You may not have a fire alarm panel (FAP) in your premises if it is small and single storey.

    However, most business premises will have an electrically operated fire alarm and detection system which will incorporate a panel.

    • A healthy FAP is generally indicated by a green LED.
    • A FAP in fault, will generally show an amber light.
    • A FAP that has activated will show a red light.

    You should check your fire alarm panel daily to ensure that the panel is healthy. If your panel is not healthy you may need to obtain advice from a competent fire alarm engineer at the earliest opportunity.

  • Q5. Are the fire separating walls and ceilings adequate and free of significant holes and gaps (within commercial parts only not sleeping accommodation)?

    Any potential gaps or breaches in walls, floors and ceilings may allow for the passage of heat and/or smoke should a fire occur.

    Any walls or ceilings that adjoin to escape routes to be used in the case of fire should be able to resist the passage of smoke and or fire for long enough for any persons to escape the premises.

    Where sleeping accommodation is encountered there should be imperforate fire separation between the two uses.

    This separation should limit a fire spreading for:

    A minimum of 30 minutes, where there is interlinked detection and warning fitted between the two uses


    A minimum of 60 minutes where there is no interlinked detection or warning system between the two uses.

    This includes any materials or services that pass, through fire compartment walls, floors, and ceilings they should all provide the required minimal rating.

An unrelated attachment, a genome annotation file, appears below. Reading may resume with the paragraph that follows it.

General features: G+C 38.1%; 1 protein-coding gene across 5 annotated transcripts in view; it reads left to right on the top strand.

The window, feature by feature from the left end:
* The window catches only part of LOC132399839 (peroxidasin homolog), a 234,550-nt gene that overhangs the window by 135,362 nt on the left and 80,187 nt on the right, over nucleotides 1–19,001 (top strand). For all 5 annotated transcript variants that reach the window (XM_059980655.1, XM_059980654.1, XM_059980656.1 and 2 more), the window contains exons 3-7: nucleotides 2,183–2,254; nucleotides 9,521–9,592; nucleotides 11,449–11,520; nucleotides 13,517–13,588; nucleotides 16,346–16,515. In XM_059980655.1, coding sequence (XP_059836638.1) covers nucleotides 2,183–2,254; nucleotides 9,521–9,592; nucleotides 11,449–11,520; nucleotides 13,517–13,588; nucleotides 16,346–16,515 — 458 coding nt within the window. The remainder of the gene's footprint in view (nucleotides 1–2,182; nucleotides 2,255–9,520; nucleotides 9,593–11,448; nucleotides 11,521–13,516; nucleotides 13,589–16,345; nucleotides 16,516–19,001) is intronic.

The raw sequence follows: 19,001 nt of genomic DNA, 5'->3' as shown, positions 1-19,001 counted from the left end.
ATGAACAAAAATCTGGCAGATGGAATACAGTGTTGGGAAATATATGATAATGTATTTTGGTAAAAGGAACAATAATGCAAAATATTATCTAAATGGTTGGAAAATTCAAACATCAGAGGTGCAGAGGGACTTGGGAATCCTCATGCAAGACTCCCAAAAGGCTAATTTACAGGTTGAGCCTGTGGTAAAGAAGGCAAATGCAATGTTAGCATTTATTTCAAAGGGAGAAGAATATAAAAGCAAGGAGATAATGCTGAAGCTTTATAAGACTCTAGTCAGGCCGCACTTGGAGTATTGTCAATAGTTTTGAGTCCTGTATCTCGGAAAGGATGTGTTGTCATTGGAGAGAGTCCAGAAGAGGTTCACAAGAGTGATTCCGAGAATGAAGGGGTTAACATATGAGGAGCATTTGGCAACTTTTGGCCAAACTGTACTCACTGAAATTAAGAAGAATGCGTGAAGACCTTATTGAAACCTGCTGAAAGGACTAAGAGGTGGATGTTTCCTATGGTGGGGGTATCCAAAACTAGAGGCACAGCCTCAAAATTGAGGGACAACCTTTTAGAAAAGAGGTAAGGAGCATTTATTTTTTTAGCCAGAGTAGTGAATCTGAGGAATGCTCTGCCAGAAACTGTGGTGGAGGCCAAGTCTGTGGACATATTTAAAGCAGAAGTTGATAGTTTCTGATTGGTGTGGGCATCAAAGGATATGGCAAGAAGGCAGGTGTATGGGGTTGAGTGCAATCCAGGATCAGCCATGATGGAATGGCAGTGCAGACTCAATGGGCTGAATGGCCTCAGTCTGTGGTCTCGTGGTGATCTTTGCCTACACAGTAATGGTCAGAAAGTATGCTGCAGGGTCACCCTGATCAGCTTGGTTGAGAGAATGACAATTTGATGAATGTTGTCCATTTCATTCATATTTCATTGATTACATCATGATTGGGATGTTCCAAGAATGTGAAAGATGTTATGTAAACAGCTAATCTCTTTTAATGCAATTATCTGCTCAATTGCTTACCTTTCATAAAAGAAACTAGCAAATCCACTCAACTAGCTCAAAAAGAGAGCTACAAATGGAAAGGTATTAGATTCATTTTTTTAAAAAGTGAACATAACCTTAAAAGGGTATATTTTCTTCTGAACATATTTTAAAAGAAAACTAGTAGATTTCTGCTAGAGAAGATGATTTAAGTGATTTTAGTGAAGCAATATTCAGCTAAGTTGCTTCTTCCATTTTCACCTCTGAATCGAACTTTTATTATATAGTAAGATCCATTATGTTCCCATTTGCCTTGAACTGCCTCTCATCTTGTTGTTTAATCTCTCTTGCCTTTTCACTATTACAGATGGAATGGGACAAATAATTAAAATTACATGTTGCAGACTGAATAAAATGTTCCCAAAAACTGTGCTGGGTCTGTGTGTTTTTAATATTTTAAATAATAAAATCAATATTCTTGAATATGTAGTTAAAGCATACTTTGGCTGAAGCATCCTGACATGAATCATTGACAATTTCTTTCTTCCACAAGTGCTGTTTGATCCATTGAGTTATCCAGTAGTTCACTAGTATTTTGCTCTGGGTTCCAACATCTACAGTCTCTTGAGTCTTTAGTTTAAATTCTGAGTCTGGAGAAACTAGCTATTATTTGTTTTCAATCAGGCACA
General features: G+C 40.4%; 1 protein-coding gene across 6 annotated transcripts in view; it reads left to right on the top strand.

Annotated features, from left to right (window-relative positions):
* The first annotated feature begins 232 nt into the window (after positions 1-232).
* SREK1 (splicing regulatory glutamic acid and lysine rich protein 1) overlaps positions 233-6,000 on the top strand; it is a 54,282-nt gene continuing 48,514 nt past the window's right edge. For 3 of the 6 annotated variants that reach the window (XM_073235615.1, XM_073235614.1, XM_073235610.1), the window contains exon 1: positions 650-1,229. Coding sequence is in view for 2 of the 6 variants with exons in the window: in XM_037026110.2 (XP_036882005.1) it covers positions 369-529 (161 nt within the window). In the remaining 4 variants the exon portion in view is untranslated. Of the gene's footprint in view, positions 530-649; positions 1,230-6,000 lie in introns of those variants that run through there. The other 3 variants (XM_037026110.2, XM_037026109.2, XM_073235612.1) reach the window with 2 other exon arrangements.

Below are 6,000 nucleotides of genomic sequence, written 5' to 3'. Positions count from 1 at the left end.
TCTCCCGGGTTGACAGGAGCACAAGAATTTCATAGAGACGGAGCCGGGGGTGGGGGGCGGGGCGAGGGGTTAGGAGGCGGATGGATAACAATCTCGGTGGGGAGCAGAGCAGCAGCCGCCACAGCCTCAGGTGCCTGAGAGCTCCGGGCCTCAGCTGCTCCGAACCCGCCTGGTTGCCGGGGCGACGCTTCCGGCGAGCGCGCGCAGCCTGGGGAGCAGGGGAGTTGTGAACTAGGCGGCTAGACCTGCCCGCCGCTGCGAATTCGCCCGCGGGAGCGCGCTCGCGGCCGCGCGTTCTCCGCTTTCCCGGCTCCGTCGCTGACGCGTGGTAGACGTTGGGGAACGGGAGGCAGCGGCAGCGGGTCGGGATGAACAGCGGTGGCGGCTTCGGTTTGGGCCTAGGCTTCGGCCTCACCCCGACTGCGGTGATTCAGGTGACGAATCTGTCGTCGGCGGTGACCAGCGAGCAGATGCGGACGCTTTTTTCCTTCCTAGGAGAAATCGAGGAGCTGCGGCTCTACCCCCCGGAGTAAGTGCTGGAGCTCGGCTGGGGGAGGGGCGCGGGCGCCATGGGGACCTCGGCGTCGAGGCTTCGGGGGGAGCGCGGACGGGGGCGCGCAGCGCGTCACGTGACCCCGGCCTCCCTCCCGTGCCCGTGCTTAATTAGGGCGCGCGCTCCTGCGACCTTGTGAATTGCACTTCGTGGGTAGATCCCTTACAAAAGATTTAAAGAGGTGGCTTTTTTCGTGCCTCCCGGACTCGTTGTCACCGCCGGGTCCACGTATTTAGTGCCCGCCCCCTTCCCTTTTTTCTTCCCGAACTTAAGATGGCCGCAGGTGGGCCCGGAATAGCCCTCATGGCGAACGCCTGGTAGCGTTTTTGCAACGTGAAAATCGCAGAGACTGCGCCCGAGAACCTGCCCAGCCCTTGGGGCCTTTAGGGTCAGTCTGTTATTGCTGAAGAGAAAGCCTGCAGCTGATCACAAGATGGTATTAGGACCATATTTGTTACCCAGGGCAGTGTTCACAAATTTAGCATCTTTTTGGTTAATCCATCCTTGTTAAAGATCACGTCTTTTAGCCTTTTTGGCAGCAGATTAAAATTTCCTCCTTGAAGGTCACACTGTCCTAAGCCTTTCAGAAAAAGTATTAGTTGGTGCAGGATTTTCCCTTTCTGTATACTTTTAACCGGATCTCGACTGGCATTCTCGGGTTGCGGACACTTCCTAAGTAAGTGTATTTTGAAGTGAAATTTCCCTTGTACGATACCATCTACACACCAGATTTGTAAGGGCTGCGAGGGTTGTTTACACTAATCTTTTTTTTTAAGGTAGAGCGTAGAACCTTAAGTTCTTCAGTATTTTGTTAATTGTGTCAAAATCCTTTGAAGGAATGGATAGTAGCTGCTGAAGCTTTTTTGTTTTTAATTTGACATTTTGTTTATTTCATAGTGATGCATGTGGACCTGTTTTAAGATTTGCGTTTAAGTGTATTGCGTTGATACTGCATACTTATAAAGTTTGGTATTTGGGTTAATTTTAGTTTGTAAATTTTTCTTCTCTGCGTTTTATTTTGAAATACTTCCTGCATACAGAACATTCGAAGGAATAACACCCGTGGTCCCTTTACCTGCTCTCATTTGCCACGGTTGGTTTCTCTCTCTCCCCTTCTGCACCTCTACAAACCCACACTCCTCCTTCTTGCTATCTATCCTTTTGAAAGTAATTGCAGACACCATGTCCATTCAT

If you are unsure of the fire separation within your premises, then you should seek advice from a competent person, and this should be assessed as part of your fire risk assessment.

    Further advice and guidance on appropriate fire stopping products and materials can be sought from a competent person or by visiting Association for Specialist Fire Protection (

  • Q6. Have all staff on the premises been given fire safety training within the last 12 months?

    You need to train new staff when they start work and tell all employees about any new fire risks.

    All staff should be given information and instruction as soon as possible after they are appointed and on a continual and regular basis after that. Make sure you include staff who work outside normal working hours, such as contract cleaners or maintenance staff. The information and instructions you give must be in a form that can be used and understood.

    All training should take account of those with disabilities such as hearing or sight impairment, those with learning difficulties and those who do not use English as their first language.

    The information and instruction you give should be based on your emergency plan and must include:

    • the significant findings from your fire risk assessment.
    • the measures that you have put in place to reduce the risk.
    • what staff should do if there is a fire.
    • the identity of people you have nominated with responsibilities for fire safety; and
    • any special arrangements for serious and imminent danger to persons from fire.

    You should carry out at least one fire drill per year and record the results. You must keep the results as part of your fire safety and evacuation plan, along with all other staff training records.

  • Q7. Are all exit routes clear of obstruction/combustible material?